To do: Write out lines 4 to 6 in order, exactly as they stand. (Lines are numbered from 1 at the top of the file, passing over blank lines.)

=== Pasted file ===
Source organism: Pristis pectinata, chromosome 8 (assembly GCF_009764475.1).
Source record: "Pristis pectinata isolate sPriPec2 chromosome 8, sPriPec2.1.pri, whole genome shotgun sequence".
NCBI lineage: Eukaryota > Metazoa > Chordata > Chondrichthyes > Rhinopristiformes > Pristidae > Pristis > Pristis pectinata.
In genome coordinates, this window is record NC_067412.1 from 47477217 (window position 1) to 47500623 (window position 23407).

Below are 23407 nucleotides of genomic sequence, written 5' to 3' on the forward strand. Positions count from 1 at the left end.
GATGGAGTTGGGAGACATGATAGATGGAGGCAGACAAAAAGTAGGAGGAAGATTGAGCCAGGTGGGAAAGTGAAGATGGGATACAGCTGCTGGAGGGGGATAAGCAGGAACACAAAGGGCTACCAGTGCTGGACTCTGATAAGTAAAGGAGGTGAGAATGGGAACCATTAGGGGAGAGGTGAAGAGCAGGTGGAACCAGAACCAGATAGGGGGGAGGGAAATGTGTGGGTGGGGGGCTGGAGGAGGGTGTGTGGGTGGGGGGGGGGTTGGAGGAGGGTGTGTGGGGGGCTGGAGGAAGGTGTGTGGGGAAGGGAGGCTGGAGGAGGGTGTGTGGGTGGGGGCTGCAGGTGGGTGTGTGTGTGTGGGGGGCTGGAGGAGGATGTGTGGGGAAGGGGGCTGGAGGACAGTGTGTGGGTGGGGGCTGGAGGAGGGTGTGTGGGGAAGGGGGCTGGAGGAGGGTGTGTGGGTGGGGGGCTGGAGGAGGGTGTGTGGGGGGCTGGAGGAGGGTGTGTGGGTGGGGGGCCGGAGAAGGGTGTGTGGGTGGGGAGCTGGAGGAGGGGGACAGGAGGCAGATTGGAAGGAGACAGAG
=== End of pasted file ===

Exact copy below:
In genome coordinates, this window is record NC_067412.1 from 47477217 (window position 1) to 47500623 (window position 23407).

Below are 23407 nucleotides of genomic sequence, written 5' to 3' on the forward strand. Positions count from 1 at the left end.
GATGGAGTTGGGAGACATGATAGATGGAGGCAGACAAAAAGTAGGAGGAAGATTGAGCCAGGTGGGAAAGTGAAGATGGGATACAGCTGCTGGAGGGGGATAAGCAGGAACACAAAGGGCTACCAGTGCTGGACTCTGATAAGTAAAGGAGGTGAGAATGGGAACCATTAGGGGAGAGGTGAAGAGCAGGTGGAACCAGAACCAGATAGGGGGGAGGGAAATGTGTGGGTGGGGGGCTGGAGGAGGGTGTGTGGGTGGGGGGGGGGTTGGAGGAGGGTGTGTGGGGGGCTGGAGGAAGGTGTGTGGGGAAGGGAGGCTGGAGGAGGGTGTGTGGGTGGGGGCTGCAGGTGGGTGTGTGTGTGTGGGGGGCTGGAGGAGGATGTGTGGGGAAGGGGGCTGGAGGACAGTGTGTGGGTGGGGGCTGGAGGAGGGTGTGTGGGGAAGGGGGCTGGAGGAGGGTGTGTGGGTGGGGGGCTGGAGGAGGGTGTGTGGGGGGCTGGAGGAGGGTGTGTGGGTGGGGGGCCGGAGAAGGGTGTGTGGGTGGGGAGCTGGAGGAGGGGGACAGGAGGCAGATTGGAAGGAGACAGAG